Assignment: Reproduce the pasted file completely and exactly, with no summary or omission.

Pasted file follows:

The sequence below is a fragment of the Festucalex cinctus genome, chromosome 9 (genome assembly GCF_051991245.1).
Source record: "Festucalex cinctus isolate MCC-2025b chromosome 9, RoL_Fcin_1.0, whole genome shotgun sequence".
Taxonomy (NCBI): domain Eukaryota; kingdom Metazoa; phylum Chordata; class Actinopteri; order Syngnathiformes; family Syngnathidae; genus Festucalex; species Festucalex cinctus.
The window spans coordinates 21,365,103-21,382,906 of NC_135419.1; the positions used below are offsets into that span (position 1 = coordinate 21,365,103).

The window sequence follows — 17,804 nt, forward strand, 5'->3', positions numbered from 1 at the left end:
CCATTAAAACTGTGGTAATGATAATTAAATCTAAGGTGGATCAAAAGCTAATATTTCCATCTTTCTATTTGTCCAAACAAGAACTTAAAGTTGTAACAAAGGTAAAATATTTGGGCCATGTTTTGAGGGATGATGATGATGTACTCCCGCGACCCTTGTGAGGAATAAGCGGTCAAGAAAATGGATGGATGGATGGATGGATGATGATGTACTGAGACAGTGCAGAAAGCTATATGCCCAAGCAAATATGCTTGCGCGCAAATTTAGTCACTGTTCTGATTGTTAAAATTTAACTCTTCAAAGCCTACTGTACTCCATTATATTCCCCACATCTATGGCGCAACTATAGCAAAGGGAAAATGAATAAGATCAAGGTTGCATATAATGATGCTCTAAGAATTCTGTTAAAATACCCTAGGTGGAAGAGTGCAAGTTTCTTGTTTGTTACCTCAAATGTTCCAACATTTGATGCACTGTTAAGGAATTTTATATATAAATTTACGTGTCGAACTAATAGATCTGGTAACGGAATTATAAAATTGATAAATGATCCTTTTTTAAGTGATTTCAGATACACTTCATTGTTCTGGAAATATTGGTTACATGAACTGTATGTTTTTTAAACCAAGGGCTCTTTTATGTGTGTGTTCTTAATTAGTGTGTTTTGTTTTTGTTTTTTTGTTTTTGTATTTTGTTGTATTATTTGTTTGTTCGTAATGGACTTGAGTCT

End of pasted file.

The sequence below is a fragment of the Festucalex cinctus genome, chromosome 9 (genome assembly GCF_051991245.1).
Source record: "Festucalex cinctus isolate MCC-2025b chromosome 9, RoL_Fcin_1.0, whole genome shotgun sequence".
Taxonomy (NCBI): domain Eukaryota; kingdom Metazoa; phylum Chordata; class Actinopteri; order Syngnathiformes; family Syngnathidae; genus Festucalex; species Festucalex cinctus.
The window spans coordinates 21,365,103-21,382,906 of NC_135419.1; the positions used below are offsets into that span (position 1 = coordinate 21,365,103).

The window sequence follows — 17,804 nt, forward strand, 5'->3', positions numbered from 1 at the left end:
CCATTAAAACTGTGGTAATGATAATTAAATCTAAGGTGGATCAAAAGCTAATATTTCCATCTTTCTATTTGTCCAAACAAGAACTTAAAGTTGTAACAAAGGTAAAATATTTGGGCCATGTTTTGAGGGATGATGATGATGTACTCCCGCGACCCTTGTGAGGAATAAGCGGTCAAGAAAATGGATGGATGGATGGATGGATGATGATGTACTGAGACAGTGCAGAAAGCTATATGCCCAAGCAAATATGCTTGCGCGCAAATTTAGTCACTGTTCTGATTGTTAAAATTTAACTCTTCAAAGCCTACTGTACTCCATTATATTCCCCACATCTATGGCGCAACTATAGCAAAGGGAAAATGAATAAGATCAAGGTTGCATATAATGATGCTCTAAGAATTCTGTTAAAATACCCTAGGTGGAAGAGTGCAAGTTTCTTGTTTGTTACCTCAAATGTTCCAACATTTGATGCACTGTTAAGGAATTTTATATATAAATTTACGTGTCGAACTAATAGATCTGGTAACGGAATTATAAAATTGATAAATGATCCTTTTTTAAGTGATTTCAGATACACTTCATTGTTCTGGAAATATTGGTTACATGAACTGTATGTTTTTTAAACCAAGGGCTCTTTTATGTGTGTGTTCTTAATTAGTGTGTTTTGTTTTTGTTTTTTTGTTTTTGTATTTTGTTGTATTATTTGTTTGTTCGTAATGGACTTGAGTCT